Clifton Park

Shen middle schooler creates fundraiser to support mental health services

Acadia Middle School 6th grader Jayden Skadra, 12, speaks during an interview about her upcoming fundraiser on Sunday, to benefit Harriet M West Child Advocacy Center at Saratoga Center for Families, in Clifton Park on Wednesday.
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Acadia Middle School 6th grader Jayden Skadra, 12, speaks during an interview about her upcoming fundraiser on Sunday, to benefit Harriet M West Child Advocacy Center at Saratoga Center for Families, in Clifton Park on Wednesday.

CLIFTON PARK–Jayden Skadra, a sixth grader at Acadia Middle School, has been in therapy since she was 7. She’s open about this fact because, well, why shouldn’t she be?

“It’s not really a secret. It doesn’t have to be,” said the 11-year-old in the Shenendehowa Central School District.

When it’s time for her appointment with Vicki Braunstein, a Saratoga Center for the Family licensed clinical social worker and therapist based at Shenendehowa, Skadra simply tells her friends where she’s going and says she’ll catch up with them soon.

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“I’m a very open person,” she said.

The 11-year-old’s hope is that therapy can be normalized for everyone, particularly for her fellow students. That was the inspiration that led her to create Jayden’s Trauma Track Fundraiser, which will be held Sunday, April 10, from 10 to 12 at the football and track and field complex at Shenendehowa High School. Skadra, with Braunstein’s help, has been working to organize the event since the fall. That includes everything from leading the committee to getting the bagels. The 5K walk around the track, which will feature food, music and speakers and comes during National Child Abuse Prevention Month, will raise money for the Saratoga Center for the Family. Tickets are $15.

“This is the first time that somebody this young has organized a fundraiser like this. It’s pretty cool,” said Rebecca Baldwin, the Saratoga Center for the Family’s executive director. “It really speaks to how somebody can come from a difficult place and get to a level of healing and health where they say ‘this is so important to me that I want to give back to this.’”

The money raised will help the Saratoga Center for the Family continue to carry out its mission of providing mental health services for everyone, regardless of financial means, Baldwin said. The organization provides access to mental health services on a sliding fee scale, based on need. To do this, the center depends on grants and fundraisers, among other funding sources.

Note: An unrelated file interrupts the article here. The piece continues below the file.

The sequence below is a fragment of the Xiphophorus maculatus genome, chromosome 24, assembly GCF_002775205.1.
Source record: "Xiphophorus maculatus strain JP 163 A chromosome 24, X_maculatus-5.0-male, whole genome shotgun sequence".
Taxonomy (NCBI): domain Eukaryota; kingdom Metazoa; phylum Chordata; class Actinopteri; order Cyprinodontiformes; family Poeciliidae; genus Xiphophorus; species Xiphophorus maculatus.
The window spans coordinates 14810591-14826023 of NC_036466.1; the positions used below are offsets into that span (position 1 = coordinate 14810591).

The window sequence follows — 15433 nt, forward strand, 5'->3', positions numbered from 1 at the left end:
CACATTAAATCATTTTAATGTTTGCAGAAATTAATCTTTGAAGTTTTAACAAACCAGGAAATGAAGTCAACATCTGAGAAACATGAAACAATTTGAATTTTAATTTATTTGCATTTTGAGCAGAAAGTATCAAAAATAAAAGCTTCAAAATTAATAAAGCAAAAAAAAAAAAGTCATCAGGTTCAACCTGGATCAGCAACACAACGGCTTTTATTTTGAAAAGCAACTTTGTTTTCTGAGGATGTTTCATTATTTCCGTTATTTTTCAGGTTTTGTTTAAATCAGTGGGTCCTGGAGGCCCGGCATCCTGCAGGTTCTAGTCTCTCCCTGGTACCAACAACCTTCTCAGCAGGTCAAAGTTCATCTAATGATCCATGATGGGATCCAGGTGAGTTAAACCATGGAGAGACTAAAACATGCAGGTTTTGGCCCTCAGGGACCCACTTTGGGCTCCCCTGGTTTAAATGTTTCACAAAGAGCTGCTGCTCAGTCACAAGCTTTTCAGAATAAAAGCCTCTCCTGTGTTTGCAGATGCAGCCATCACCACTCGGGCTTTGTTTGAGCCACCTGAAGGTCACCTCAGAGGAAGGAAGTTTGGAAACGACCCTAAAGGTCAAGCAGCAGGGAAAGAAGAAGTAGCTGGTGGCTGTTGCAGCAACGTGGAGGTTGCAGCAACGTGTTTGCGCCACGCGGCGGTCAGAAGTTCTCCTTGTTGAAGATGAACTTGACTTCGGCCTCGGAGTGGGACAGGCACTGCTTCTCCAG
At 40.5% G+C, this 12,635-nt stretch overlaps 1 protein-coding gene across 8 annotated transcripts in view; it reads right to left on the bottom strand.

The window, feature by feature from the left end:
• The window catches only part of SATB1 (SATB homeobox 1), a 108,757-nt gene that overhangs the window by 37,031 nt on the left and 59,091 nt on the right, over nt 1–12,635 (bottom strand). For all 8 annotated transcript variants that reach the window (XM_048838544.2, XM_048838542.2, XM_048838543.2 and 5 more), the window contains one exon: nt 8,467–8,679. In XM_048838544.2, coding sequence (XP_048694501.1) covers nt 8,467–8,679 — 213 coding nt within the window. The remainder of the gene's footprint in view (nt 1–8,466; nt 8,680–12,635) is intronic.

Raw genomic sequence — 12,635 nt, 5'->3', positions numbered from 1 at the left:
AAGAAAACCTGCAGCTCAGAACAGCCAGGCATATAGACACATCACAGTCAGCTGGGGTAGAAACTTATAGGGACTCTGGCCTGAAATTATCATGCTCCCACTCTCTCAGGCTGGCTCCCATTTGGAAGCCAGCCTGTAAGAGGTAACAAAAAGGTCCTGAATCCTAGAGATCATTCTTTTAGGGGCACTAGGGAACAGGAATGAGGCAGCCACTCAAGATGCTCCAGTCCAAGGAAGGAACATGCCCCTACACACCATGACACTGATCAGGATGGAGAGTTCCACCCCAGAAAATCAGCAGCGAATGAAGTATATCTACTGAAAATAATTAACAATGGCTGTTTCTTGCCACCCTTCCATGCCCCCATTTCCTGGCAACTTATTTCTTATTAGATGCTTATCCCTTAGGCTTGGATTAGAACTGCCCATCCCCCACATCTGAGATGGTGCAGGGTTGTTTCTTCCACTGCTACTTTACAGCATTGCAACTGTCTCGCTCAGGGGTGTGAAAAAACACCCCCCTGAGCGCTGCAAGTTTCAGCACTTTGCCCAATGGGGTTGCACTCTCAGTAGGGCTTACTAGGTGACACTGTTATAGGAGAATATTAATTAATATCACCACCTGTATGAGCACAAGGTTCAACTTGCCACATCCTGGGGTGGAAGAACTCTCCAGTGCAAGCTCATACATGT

Braunstein said about half of the 30 students on her caseload depend on financial support. She also has a lengthy waitlist, she said.

School-based therapy is an important part of the broader mental health services that the Saratoga Center for the Family provides to reduce the incidences and effects of child abuse, neglect and family dysfunction, Baldwin said. The organization started placing mental health professionals in schools in 2014 as a way to make those services more easily available to students. Shenendehowa was the first district to implement the Student Empowerment Services program, which has since grown to six school districts, according to Baldwin.

“We brought them in because we identified that students were having an increase in mental health issues or concerns,” said Rebecca Carman, Shenendehowa’s director of Policy and Community Development. “We were able to have a designated, school-based mental health counselor at each level, who is able to provide services during the school day so that it is more convenient for families and students to access,” Carman said.

Braunstein, who works with middle school students who have a variety of backgrounds, said having professionals like herself based at a school removes a lot of barriers, especially if a child is dealing with trauma stemming from life at home.

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“Because some situations are familial abuse, being here is very safe for some kids–just being in a totally different community and not having to cross into home. It’s just totally separate, which makes it easier and less stressful for everybody,” Braunstein said. “There’s no power struggle about coming, which can be a tough element and can add to the challenges.”

The easy access to mental health services has been helpful to students like Skadra.

“It’s hard for me to keep stuff to myself. When I do I get really angry. I start to burst, and it just doesn’t work. So having someone I can talk to regularly helps a lot,” Skadra said.

Braunstein said having a student like Skadra championing mental health services is empowering.

“She’s able to say, ‘I have experienced very tough stuff, and it’s OK to have a difficult time. You’re not the only one,’” Braunstein said. “It is so important for this incredible brave, resilient person to be able to stand up there and be like ‘I got you. You’re not alone. There are things that are hard, but there is also hope and help.’”

Andrew Waite can be reached at [email protected] and at 518-417-9338. Follow him on Twitter @UpstateWaite.

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